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Excerpts from victim impact statements

Boston Marathon survivors Henry Borgard, Lynn Julian, and Scott Weisberg spoke outside the Moakley federal courthouse after Dzhokhar Tsarnaev was sentenced. John Blanding/Globe Staff/Globe Staff

They were runners and spectators. Parents and children. All identified as victims of Dzhokhar Tsarnaev. And at his sentencing Wednesday, they spoke of their losses. Representing the four deceased victims and the more than 260 injured, 24 of them delivered victim impact statements. Here’s what some of them said.

Marathon bombing survivors Heather Abbott (left) and Karen Rand McWatters (right) with her husband Kevin McWatters were outside the Moakley federal courthouse after the sentencing of Dzhokhar Tsarnaev.John Blanding/Globe Staff

Heather Abbott, Marathon spectator: “I will forever carry the label of the woman who lost her leg in the Boston Marathon bombing. . . . What he did can’t be changed. But he will never be able to harm anyone else. That’s what matters to me.”

Karen McWatters, friend of deceased victim Krystle Campbell: “She was the friend who was always there in good times and bad. She was loyal, fun, kind, and the best kind of friend anyone could have. . . . I could tell you so many stories about Krystle, but you will never know her. You ruined so many lives that day.”

Jennifer Joyce Mayberry, aunt of injured Jeff Bauman: “It provokes such pain. I worry every day about Jeffrey. . . . This is a tragedy that you caused my nephew Jeffrey.”


Bombing survivor Rebekah Gregory, second from right, walked toward the courthouse.Charles Krupa/Associated Press

Rebekah Gregory, Marathon spectator: “We are Boston Strong. We are America Strong. Choosing to mess with us was a terrible idea. So how’s that for your impact statement?”

Ed Fucarile, father of injured Marc Fucarile: “First time I saw you in this courtroom, you were smirking . . . you don’t seem to be smirking today.”

Scott Weisberg, Marathon runner: “Our voices must be heard, and our injuries are not disappearing. We must not be forgotten by the city of Boston.”

Henry Borgard, Marathon spectator: “I called my mom because I was genuinely afraid I was going to die and I needed her to know that I loved her. . . . I feel guilty that I’m still here. . . . Boston taught me how to be resilient, even though I’m all the way out in Chicago.”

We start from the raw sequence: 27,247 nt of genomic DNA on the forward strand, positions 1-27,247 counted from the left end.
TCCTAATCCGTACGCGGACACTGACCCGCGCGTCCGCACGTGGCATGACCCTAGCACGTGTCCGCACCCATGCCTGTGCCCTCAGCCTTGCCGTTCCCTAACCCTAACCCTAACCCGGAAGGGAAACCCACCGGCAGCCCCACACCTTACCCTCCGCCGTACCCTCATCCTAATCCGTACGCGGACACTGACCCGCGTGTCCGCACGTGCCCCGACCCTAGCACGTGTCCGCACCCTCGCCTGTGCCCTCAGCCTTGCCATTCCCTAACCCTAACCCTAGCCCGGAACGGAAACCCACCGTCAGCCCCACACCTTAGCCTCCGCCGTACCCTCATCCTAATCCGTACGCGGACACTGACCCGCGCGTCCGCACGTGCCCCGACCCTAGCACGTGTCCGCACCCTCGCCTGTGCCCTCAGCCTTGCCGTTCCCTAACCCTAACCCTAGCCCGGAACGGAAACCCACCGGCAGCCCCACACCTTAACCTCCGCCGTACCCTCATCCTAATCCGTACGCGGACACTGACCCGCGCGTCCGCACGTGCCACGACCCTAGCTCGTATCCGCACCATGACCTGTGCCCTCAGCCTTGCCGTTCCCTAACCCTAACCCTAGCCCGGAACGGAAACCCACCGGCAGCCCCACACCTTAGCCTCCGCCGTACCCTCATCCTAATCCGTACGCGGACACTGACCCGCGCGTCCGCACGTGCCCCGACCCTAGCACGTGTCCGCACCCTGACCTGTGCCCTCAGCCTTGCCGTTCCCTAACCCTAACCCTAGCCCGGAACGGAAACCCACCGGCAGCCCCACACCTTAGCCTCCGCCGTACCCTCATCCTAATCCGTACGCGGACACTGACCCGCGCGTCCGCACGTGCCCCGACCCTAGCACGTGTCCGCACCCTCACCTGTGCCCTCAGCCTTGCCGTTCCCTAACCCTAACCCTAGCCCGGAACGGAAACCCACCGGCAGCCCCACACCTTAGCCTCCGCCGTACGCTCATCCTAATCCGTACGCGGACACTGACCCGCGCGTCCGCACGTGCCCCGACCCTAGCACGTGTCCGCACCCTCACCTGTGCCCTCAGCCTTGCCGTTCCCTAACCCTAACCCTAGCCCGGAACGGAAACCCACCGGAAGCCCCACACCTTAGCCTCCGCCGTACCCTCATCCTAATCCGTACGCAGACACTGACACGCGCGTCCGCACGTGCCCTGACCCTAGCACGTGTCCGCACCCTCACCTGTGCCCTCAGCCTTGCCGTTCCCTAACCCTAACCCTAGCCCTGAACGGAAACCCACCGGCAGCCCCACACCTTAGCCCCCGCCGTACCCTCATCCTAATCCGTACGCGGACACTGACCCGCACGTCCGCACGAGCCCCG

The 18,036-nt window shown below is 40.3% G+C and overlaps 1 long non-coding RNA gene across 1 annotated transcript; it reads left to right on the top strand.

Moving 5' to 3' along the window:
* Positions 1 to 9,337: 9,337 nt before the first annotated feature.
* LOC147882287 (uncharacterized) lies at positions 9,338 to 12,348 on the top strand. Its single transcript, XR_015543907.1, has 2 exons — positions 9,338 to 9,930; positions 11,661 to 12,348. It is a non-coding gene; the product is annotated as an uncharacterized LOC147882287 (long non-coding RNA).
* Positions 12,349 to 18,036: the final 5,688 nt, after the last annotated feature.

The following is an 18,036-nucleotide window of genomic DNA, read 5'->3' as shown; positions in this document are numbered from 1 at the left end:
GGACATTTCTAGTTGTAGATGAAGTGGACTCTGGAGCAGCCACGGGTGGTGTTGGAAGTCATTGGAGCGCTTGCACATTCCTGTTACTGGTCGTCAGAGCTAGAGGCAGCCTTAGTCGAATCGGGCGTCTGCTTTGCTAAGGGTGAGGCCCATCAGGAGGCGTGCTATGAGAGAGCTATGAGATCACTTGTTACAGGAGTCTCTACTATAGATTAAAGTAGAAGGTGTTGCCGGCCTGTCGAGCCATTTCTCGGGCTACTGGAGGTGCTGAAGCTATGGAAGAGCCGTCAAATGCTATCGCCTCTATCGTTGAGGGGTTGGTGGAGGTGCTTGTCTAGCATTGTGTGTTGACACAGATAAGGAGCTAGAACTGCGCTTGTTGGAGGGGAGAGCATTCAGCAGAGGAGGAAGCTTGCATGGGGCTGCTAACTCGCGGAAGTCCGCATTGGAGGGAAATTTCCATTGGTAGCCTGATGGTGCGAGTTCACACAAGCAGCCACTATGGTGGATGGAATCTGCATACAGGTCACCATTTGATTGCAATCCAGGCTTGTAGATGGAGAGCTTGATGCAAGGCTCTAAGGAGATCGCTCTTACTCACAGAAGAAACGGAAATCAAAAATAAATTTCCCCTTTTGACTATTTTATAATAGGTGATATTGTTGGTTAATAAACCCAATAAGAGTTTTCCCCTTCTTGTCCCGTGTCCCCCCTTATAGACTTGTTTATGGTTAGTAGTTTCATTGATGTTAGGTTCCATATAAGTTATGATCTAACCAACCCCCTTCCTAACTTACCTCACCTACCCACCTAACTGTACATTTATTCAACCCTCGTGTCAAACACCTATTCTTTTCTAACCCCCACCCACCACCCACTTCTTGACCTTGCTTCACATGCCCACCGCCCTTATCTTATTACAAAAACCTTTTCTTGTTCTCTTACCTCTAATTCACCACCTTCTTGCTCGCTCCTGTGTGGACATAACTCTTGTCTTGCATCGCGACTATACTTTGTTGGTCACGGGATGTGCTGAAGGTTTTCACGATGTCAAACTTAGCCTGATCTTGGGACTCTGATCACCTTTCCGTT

Joanne Hantel, Marathon runner: “If I have to crawl, I will continue to run Boston each year, even if I don’t qualify. . . . God bless the city of Boston and the United States of America. . . . I’m so very proud to be an American.”

Michael Chase, Marathon spectator: “This community is strong. I’ve never felt anything like this, in e-mails and text messages, from complete strangers.”

JP Craven, Marathon spectator: “Events like the bombings . . . allow our differences to divide us more.”

Bombing victim Erika Brannock, left, and her mother Carol Downing walked past demonstrators outside the courthouse.Michael Dwyer/Associated Press

Erika Brannock, Marathon spectator: “I am not able to teach the age level I treasure so much. I cannot run after my students, or as I refer to them, my babies.”

Carol Downing, Marathon runner, mother of Erika Brannock and Nicole Gross, who were both badly injured: “So much focus has been on the injuries of the survivors. I feel like an invisible victim.”

Stephanie Benz, Marathon spectator: “Friends don’t know how to be friends with a bombing victim.”

Patricia A. Campbell got a hug from Jonny Gomes of the Red Sox after she threw out the first pitch before a game against the Minnesota Twins at Fenway Park on Tuesday, May 7 2013.Mattthew J. Lee/Globe staff/file/Boston Globe

Patricia Campbell, mother of deceased victim Krystle Campbell: “What you did to my daughter was disgusting.”

Bill Campbell, father of deceased victim Krystle Campbell: “You failed as a soldier.”

Jen Rogers, sister of deceased victim Sean Collier: “He ran his own brother over with a car. He had no issues shooting mine in the head . . . he spit in the face of the American dream. . . . There’s an emptiness I cannot manage to fill. . . . I will toast whiskey in [my brother’s] honor and cry with grown men.”


MBTA police officer Richard Donohue departed the courthouse after a December 2014 pretrial hearing.John Tlumacki/Globe Staff/Globe Staff

Dic Donohue, injured in Watertown shootout: “The defendant did not succeed. . . . I’m still standing here.”

Bill Richard, father of deceased victim Martin Richard: “He chose to do nothing, to prevent all of this from happening. He chose hate. He chose destruction. He chose death.”

Jennifer Kauffman, Marathon spectator: “I forgive you and your brother . . . my hope and desire is someday soon you’ll be brave enough to take responsibility for your actions.”

Liz Norden (left), Jean Marie Parker, Laurie Scher and first responder Mike Ward listened to Karen Brassard speaking to the media about the death sentence for Dzhokhar Tsarnaev. David L. Ryan/Globe Staff/Globe Staff

Jean Marie Parker, Marathon spectator: “My only hope is that you hold that grief the rest of your life.”

Elizabeth Bourgalt, Marathon runner: “The defendant is a coward in the strongest sense of the word. The defendant will now die for what he did.”

Megan Zipin, Marathon runner: “I came to the first two days of the trial . . . the defendant, he sat there blank. I realized, I’m alive, and he’s already dead. . . . I’ll eat pizza, I’ll go to yoga. He’ll go back to his cell.”